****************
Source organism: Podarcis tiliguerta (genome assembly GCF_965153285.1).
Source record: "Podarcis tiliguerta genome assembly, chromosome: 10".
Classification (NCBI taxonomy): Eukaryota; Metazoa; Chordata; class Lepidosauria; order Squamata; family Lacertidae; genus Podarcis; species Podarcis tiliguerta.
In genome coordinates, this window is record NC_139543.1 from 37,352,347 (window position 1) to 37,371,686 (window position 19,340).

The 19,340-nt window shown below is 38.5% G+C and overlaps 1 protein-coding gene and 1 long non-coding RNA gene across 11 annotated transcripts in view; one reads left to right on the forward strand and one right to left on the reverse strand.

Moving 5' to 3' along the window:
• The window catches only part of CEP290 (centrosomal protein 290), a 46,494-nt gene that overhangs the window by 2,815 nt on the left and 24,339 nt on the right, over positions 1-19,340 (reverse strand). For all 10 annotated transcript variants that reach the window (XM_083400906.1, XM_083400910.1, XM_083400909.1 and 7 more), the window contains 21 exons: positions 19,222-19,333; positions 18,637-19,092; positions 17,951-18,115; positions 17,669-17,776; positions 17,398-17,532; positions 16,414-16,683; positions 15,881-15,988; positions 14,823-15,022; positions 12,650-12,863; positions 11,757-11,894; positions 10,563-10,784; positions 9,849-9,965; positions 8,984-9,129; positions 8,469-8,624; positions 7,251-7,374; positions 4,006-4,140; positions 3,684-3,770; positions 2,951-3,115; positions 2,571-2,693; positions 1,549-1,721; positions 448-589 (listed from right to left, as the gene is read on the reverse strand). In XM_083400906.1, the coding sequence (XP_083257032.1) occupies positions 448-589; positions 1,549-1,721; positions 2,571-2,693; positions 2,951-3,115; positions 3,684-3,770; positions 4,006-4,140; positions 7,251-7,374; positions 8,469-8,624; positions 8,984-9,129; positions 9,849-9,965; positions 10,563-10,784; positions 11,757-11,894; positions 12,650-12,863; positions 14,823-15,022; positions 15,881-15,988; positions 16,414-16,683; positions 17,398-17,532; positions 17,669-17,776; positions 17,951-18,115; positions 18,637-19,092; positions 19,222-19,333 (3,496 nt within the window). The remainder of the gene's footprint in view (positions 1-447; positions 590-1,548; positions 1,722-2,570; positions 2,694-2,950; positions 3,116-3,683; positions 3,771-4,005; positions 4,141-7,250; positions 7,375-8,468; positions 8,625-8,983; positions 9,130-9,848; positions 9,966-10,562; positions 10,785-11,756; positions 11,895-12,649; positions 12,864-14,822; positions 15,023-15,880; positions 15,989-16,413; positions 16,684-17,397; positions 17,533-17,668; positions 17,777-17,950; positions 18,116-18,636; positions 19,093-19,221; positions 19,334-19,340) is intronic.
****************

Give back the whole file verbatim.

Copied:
Source organism: Podarcis tiliguerta (genome assembly GCF_965153285.1).
Source record: "Podarcis tiliguerta genome assembly, chromosome: 10".
Classification (NCBI taxonomy): Eukaryota; Metazoa; Chordata; class Lepidosauria; order Squamata; family Lacertidae; genus Podarcis; species Podarcis tiliguerta.
In genome coordinates, this window is record NC_139543.1 from 37,352,347 (window position 1) to 37,371,686 (window position 19,340).

The 19,340-nt window shown below is 38.5% G+C and overlaps 1 protein-coding gene and 1 long non-coding RNA gene across 11 annotated transcripts in view; one reads left to right on the forward strand and one right to left on the reverse strand.

Moving 5' to 3' along the window:
• The window catches only part of CEP290 (centrosomal protein 290), a 46,494-nt gene that overhangs the window by 2,815 nt on the left and 24,339 nt on the right, over positions 1-19,340 (reverse strand). For all 10 annotated transcript variants that reach the window (XM_083400906.1, XM_083400910.1, XM_083400909.1 and 7 more), the window contains 21 exons: positions 19,222-19,333; positions 18,637-19,092; positions 17,951-18,115; positions 17,669-17,776; positions 17,398-17,532; positions 16,414-16,683; positions 15,881-15,988; positions 14,823-15,022; positions 12,650-12,863; positions 11,757-11,894; positions 10,563-10,784; positions 9,849-9,965; positions 8,984-9,129; positions 8,469-8,624; positions 7,251-7,374; positions 4,006-4,140; positions 3,684-3,770; positions 2,951-3,115; positions 2,571-2,693; positions 1,549-1,721; positions 448-589 (listed from right to left, as the gene is read on the reverse strand). In XM_083400906.1, the coding sequence (XP_083257032.1) occupies positions 448-589; positions 1,549-1,721; positions 2,571-2,693; positions 2,951-3,115; positions 3,684-3,770; positions 4,006-4,140; positions 7,251-7,374; positions 8,469-8,624; positions 8,984-9,129; positions 9,849-9,965; positions 10,563-10,784; positions 11,757-11,894; positions 12,650-12,863; positions 14,823-15,022; positions 15,881-15,988; positions 16,414-16,683; positions 17,398-17,532; positions 17,669-17,776; positions 17,951-18,115; positions 18,637-19,092; positions 19,222-19,333 (3,496 nt within the window). The remainder of the gene's footprint in view (positions 1-447; positions 590-1,548; positions 1,722-2,570; positions 2,694-2,950; positions 3,116-3,683; positions 3,771-4,005; positions 4,141-7,250; positions 7,375-8,468; positions 8,625-8,983; positions 9,130-9,848; positions 9,966-10,562; positions 10,785-11,756; positions 11,895-12,649; positions 12,864-14,822; positions 15,023-15,880; positions 15,989-16,413; positions 16,684-17,397; positions 17,533-17,668; positions 17,777-17,950; positions 18,116-18,636; positions 19,093-19,221; positions 19,334-19,340) is intronic.